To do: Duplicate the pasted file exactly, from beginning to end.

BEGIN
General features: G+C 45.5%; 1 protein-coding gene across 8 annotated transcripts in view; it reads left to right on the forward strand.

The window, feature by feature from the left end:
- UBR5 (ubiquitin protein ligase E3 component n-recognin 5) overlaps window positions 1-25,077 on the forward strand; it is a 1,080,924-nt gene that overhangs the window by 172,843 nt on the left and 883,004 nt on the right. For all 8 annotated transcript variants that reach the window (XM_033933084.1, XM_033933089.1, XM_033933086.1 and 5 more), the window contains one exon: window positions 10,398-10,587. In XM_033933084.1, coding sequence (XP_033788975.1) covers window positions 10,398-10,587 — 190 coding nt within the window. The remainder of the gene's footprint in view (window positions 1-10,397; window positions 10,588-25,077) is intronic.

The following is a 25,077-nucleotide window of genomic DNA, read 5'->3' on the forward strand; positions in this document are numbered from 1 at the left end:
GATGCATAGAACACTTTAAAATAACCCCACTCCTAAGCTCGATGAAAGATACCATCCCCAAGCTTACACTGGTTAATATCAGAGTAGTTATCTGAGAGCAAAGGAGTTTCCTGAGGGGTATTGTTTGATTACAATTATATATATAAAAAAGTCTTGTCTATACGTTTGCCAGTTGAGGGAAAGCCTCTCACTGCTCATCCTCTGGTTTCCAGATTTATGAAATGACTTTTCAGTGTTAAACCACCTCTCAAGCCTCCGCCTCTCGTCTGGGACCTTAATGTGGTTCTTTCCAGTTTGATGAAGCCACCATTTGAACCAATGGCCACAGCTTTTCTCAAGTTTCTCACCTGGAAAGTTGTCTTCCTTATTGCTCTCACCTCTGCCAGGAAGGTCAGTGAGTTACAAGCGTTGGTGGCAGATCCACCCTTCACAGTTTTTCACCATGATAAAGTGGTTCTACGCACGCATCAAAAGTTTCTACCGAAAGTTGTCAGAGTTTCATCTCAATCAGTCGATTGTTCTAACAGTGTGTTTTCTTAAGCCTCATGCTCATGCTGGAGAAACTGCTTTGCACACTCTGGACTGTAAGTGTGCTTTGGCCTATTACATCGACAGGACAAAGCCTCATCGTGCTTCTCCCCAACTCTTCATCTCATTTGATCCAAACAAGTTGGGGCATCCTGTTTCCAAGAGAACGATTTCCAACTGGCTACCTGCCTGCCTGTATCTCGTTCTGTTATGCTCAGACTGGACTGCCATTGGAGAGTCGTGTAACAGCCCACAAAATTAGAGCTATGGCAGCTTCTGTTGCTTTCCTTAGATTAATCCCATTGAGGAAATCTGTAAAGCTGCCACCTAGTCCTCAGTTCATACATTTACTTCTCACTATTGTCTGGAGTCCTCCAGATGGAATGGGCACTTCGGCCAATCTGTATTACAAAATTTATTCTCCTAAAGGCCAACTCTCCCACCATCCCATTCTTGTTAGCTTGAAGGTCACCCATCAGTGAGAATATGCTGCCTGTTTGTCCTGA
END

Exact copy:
General features: G+C 45.5%; 1 protein-coding gene across 8 annotated transcripts in view; it reads left to right on the forward strand.

The window, feature by feature from the left end:
- UBR5 (ubiquitin protein ligase E3 component n-recognin 5) overlaps window positions 1-25,077 on the forward strand; it is a 1,080,924-nt gene that overhangs the window by 172,843 nt on the left and 883,004 nt on the right. For all 8 annotated transcript variants that reach the window (XM_033933084.1, XM_033933089.1, XM_033933086.1 and 5 more), the window contains one exon: window positions 10,398-10,587. In XM_033933084.1, coding sequence (XP_033788975.1) covers window positions 10,398-10,587 — 190 coding nt within the window. The remainder of the gene's footprint in view (window positions 1-10,397; window positions 10,588-25,077) is intronic.

The following is a 25,077-nucleotide window of genomic DNA, read 5'->3' on the forward strand; positions in this document are numbered from 1 at the left end:
GATGCATAGAACACTTTAAAATAACCCCACTCCTAAGCTCGATGAAAGATACCATCCCCAAGCTTACACTGGTTAATATCAGAGTAGTTATCTGAGAGCAAAGGAGTTTCCTGAGGGGTATTGTTTGATTACAATTATATATATAAAAAAGTCTTGTCTATACGTTTGCCAGTTGAGGGAAAGCCTCTCACTGCTCATCCTCTGGTTTCCAGATTTATGAAATGACTTTTCAGTGTTAAACCACCTCTCAAGCCTCCGCCTCTCGTCTGGGACCTTAATGTGGTTCTTTCCAGTTTGATGAAGCCACCATTTGAACCAATGGCCACAGCTTTTCTCAAGTTTCTCACCTGGAAAGTTGTCTTCCTTATTGCTCTCACCTCTGCCAGGAAGGTCAGTGAGTTACAAGCGTTGGTGGCAGATCCACCCTTCACAGTTTTTCACCATGATAAAGTGGTTCTACGCACGCATCAAAAGTTTCTACCGAAAGTTGTCAGAGTTTCATCTCAATCAGTCGATTGTTCTAACAGTGTGTTTTCTTAAGCCTCATGCTCATGCTGGAGAAACTGCTTTGCACACTCTGGACTGTAAGTGTGCTTTGGCCTATTACATCGACAGGACAAAGCCTCATCGTGCTTCTCCCCAACTCTTCATCTCATTTGATCCAAACAAGTTGGGGCATCCTGTTTCCAAGAGAACGATTTCCAACTGGCTACCTGCCTGCCTGTATCTCGTTCTGTTATGCTCAGACTGGACTGCCATTGGAGAGTCGTGTAACAGCCCACAAAATTAGAGCTATGGCAGCTTCTGTTGCTTTCCTTAGATTAATCCCATTGAGGAAATCTGTAAAGCTGCCACCTAGTCCTCAGTTCATACATTTACTTCTCACTATTGTCTGGAGTCCTCCAGATGGAATGGGCACTTCGGCCAATCTGTATTACAAAATTTATTCTCCTAAAGGCCAACTCTCCCACCATCCCATTCTTGTTAGCTTGAAGGTCACCCATCAGTGAGAATATGCTGCCTGTTTGTCCTGA